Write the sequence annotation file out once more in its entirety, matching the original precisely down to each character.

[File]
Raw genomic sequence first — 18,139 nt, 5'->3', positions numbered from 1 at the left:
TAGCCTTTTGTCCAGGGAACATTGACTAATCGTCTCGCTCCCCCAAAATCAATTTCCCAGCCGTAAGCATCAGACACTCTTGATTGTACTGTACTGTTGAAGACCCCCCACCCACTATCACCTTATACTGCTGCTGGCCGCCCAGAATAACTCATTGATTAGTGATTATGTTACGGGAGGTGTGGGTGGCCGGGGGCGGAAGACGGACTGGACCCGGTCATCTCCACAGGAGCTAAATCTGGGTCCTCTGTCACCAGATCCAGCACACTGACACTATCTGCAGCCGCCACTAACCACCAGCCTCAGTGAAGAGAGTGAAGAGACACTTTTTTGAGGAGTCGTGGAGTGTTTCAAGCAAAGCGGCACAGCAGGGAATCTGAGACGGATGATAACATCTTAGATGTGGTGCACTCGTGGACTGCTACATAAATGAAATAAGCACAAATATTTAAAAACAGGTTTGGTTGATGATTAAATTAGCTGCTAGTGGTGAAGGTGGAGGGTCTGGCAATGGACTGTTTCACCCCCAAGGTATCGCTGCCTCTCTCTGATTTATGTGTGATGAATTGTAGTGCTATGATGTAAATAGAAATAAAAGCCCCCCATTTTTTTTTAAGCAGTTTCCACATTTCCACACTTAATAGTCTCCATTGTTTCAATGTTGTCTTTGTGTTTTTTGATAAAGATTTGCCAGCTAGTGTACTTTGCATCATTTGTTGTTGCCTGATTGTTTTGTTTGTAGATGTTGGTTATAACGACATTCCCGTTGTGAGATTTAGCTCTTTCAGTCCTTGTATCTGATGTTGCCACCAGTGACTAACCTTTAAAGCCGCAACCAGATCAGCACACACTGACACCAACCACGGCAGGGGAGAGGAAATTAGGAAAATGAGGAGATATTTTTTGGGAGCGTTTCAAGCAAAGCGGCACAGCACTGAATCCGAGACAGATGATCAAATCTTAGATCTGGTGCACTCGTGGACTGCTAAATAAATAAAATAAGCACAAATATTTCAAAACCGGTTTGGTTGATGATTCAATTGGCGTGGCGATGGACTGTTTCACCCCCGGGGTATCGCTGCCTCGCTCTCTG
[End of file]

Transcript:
Raw genomic sequence first — 18,139 nt, 5'->3', positions numbered from 1 at the left:
TAGCCTTTTGTCCAGGGAACATTGACTAATCGTCTCGCTCCCCCAAAATCAATTTCCCAGCCGTAAGCATCAGACACTCTTGATTGTACTGTACTGTTGAAGACCCCCCACCCACTATCACCTTATACTGCTGCTGGCCGCCCAGAATAACTCATTGATTAGTGATTATGTTACGGGAGGTGTGGGTGGCCGGGGGCGGAAGACGGACTGGACCCGGTCATCTCCACAGGAGCTAAATCTGGGTCCTCTGTCACCAGATCCAGCACACTGACACTATCTGCAGCCGCCACTAACCACCAGCCTCAGTGAAGAGAGTGAAGAGACACTTTTTTGAGGAGTCGTGGAGTGTTTCAAGCAAAGCGGCACAGCAGGGAATCTGAGACGGATGATAACATCTTAGATGTGGTGCACTCGTGGACTGCTACATAAATGAAATAAGCACAAATATTTAAAAACAGGTTTGGTTGATGATTAAATTAGCTGCTAGTGGTGAAGGTGGAGGGTCTGGCAATGGACTGTTTCACCCCCAAGGTATCGCTGCCTCTCTCTGATTTATGTGTGATGAATTGTAGTGCTATGATGTAAATAGAAATAAAAGCCCCCCATTTTTTTTTAAGCAGTTTCCACATTTCCACACTTAATAGTCTCCATTGTTTCAATGTTGTCTTTGTGTTTTTTGATAAAGATTTGCCAGCTAGTGTACTTTGCATCATTTGTTGTTGCCTGATTGTTTTGTTTGTAGATGTTGGTTATAACGACATTCCCGTTGTGAGATTTAGCTCTTTCAGTCCTTGTATCTGATGTTGCCACCAGTGACTAACCTTTAAAGCCGCAACCAGATCAGCACACACTGACACCAACCACGGCAGGGGAGAGGAAATTAGGAAAATGAGGAGATATTTTTTGGGAGCGTTTCAAGCAAAGCGGCACAGCACTGAATCCGAGACAGATGATCAAATCTTAGATCTGGTGCACTCGTGGACTGCTAAATAAATAAAATAAGCACAAATATTTCAAAACCGGTTTGGTTGATGATTCAATTGGCGTGGCGATGGACTGTTTCACCCCCGGGGTATCGCTGCCTCGCTCTCTG